P H Y S I C I A N S
Don H Burt,
H Burt, MD is a graduate of Tulane University Medical School,
completing his residency in orthopedic surgery at Confederate
Memorial Medical Center in Shreveport.
He has completed postgraduate training with the American
College of Orthopedic and Neurological Surgeons, in addition
to coursework in electromyography at New York University.
Dr. Burt is certified by the American Board of Orthopedic
Surgery and is a fellow of the American Academy of
S Bundrick, MD is a native of Shreveport
who went on to become a three-time letterman at Louisiana
Tech University. He completed his medical training at LSU
School of Medicine in 1964, and joined Dr. D.F. Overdyke
at the Bone & Joint Clinic in 1969.
Through the years, Dr. Bundrick has served as team physician
for Louisiana Tech, the Shreveport Captains, and many area
high school athletic departments. He is a member of the
Herodicus Sports Medicine Society, an elite group composed
of sports medicine physicians in the U.S., Europe, and Canada,
and is also a member of the American College of Sports Medicine.
Dr. Bundrick also serves as a member of the Board of Directors
for the Northwest Louisiana Fellowship of Christian Athletes
and has the unique honor of serving on the Board of Trustees
for the American Sports Medicine Institute in Birmingham,
AL, where the field of athletic medicine continues to be
- BestCare/Beechstreet PPO
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State Group Benefits PPO
Injuries often occur when you try to do too much, too fast, and
too frequently. You can reduce your risk of injury by managing the
intensity, duration, frequency, and type of activities you perform.
While many athletic injuries are unavoidable, there are some ways
to prevent most injuries.
- Strength exercise
builds up muscles, which help brace and support bones and joints.
- All-over conditioning
exercises build all your muscles. This helps prevent injuries
caused by improper muscle balance.
- Stretching exercises
increase the range of movement of joints, and improve flexibility.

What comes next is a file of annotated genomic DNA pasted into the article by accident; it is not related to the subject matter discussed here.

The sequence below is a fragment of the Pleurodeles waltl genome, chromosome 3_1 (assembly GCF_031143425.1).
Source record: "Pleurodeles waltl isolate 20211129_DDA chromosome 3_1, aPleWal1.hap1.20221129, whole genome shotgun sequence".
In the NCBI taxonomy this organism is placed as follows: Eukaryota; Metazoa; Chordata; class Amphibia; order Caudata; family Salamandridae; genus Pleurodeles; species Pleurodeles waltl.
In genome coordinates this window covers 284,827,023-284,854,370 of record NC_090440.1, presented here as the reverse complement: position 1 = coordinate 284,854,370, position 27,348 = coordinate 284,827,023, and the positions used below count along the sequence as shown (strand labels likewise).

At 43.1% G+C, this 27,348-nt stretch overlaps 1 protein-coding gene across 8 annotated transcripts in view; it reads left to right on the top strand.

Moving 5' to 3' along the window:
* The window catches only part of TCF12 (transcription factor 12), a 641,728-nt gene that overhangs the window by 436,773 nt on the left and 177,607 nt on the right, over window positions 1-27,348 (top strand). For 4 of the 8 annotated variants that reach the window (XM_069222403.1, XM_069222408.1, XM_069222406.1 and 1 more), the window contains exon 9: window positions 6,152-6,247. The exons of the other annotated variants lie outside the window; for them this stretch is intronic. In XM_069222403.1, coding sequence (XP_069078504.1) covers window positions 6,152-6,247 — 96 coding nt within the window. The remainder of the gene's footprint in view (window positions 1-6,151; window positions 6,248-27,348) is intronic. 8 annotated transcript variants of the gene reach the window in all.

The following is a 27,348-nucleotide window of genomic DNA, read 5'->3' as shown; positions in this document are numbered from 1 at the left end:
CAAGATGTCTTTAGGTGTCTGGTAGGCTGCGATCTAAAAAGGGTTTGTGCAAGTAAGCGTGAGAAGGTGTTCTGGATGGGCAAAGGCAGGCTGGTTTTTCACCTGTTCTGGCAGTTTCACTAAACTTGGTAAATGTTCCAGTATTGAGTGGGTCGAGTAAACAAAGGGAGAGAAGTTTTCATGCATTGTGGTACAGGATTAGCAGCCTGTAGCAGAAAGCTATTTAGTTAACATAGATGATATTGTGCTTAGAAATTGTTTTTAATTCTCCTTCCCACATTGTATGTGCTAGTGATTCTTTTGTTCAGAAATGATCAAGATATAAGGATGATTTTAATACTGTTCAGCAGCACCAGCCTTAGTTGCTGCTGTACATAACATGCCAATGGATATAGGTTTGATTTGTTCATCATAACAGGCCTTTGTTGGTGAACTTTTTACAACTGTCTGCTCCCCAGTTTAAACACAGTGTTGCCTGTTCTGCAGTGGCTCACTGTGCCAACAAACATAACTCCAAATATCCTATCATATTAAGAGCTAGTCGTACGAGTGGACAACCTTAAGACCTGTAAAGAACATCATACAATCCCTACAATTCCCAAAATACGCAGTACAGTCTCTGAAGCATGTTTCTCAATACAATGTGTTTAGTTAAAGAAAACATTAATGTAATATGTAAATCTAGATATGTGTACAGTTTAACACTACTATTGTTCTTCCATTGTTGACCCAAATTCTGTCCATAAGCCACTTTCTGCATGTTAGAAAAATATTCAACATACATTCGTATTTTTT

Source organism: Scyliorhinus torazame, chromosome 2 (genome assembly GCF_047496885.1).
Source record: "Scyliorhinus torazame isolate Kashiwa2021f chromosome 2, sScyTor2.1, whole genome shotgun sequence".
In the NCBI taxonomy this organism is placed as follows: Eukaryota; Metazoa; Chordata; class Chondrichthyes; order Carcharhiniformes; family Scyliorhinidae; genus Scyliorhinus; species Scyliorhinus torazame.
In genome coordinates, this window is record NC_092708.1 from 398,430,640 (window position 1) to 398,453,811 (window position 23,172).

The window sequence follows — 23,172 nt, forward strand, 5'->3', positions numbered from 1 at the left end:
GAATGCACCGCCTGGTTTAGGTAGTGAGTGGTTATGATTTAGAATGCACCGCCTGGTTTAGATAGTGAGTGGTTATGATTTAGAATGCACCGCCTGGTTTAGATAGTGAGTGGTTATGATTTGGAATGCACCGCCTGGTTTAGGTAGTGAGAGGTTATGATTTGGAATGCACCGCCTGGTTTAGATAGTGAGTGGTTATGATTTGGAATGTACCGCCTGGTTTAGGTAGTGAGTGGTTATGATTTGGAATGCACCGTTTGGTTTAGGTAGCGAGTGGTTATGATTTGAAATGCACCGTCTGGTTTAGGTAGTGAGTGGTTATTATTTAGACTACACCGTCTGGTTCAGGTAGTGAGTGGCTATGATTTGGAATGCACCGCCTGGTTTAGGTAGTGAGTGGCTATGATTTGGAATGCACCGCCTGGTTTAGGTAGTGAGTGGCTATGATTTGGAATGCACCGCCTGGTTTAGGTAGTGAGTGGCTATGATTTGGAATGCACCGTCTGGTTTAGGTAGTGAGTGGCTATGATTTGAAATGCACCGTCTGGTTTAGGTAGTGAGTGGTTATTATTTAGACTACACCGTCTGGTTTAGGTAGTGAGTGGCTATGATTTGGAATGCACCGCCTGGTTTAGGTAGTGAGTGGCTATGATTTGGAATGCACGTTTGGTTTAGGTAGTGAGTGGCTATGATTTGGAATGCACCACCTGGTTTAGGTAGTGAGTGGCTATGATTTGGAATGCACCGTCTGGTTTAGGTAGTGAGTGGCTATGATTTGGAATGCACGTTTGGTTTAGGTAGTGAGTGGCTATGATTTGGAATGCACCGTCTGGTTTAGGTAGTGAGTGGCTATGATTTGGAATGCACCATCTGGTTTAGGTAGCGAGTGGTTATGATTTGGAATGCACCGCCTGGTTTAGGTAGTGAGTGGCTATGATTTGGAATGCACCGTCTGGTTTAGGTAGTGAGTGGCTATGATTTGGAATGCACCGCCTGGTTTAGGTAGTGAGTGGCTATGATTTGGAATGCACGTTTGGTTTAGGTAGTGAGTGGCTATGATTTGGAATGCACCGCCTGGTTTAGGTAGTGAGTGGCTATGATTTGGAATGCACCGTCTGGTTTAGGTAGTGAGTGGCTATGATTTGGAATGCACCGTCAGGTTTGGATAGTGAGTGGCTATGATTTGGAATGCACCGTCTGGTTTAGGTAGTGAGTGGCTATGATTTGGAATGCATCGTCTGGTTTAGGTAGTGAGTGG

- Warm up for at least
ten minutes before exercising or playing sports to increase muscle
temperature, which aids joint mobility.
- Replace athletic shoes
every 500 miles to prevent injury caused by worn soles or padding.
- Alternate hard and
easy workouts on succeeding days to give your body time to recover.
- Cross train to work
different muscle groups and prevent muscle imbalance.
- Build intensity gradually
so your body can adjust to changing demand.
- Be alert to signs
of injury and get treatment immediately to prevent further damage.
- Get a checkup to prevent
- Get a checkup from
your doctor before starting any new activity on a regular basis.
He or she can help you identify body structure or biomechanical
problems that could lead to injury.
Even if you follow all the advice, you could still get hurt. If
you are, mild to moderate injuries characterized by swelling, discoloration
or some tenderness can usually be self-treated with RICE: rest,
ice, compression, and elevation.
Rest - If pain is present at the beginning of and during
activity, stop the activity completely. If pain is present at the
beginning of an activity, but lessens and does not return until
a few hours later, reduce the activity. Use other aerobic activities
to maintain cardiovascular fitness.
Ice - As soon after the injury as possible, apply ice wrapped
in cloth or plastic to help stop internal bleeding and reduce swelling.
Apply for 30 minutes, then remove for two hours. Repeat three to
five times daily. Change to heat only after the tissue bleeding
stops - usually 72 hours after a sprain or strain. Heat should be
applied 20 to 30 minutes three times daily.
Compression - Apply slight pressure with an elastic bandage
or cloth to reduce bleeding, restrict motion, and prevent fluid
Elevation - Raise the injured part above the level of your
heart, using pillows for support, to drain excess fluid away from
to See a Doctor
Muscles soreness is a normal sensation associated with a new activity
and usually shows up in 24 to 48 hours, then diminishes. Any other
new pain or strange sensation should be taken seriously. See a doctor
under any of the following conditions:
- If you hear a pop,
crack, or tear.
- For pain that persists
more than 10 days.
- If you experience
immediate pain or swelling or can't use the injured part.
- If you feel severe
pressure that doesn't stop in 30 to 40 minutes.
- If you notice a deformity.
- For back pain that
radiates down the legs.
- When you have knee
pain accompanied by fluid buildup.
- If you notice pain,
swelling, or a lump in the Achilles tendon.
- When pain with exercise
persists after the level of activity is reduced.
- If the pain stops
when you are at rest and recurs when you resume the activity.
- If you are taking
- If an injury causes
- Anytime bone or joint
pain interferes with work or play.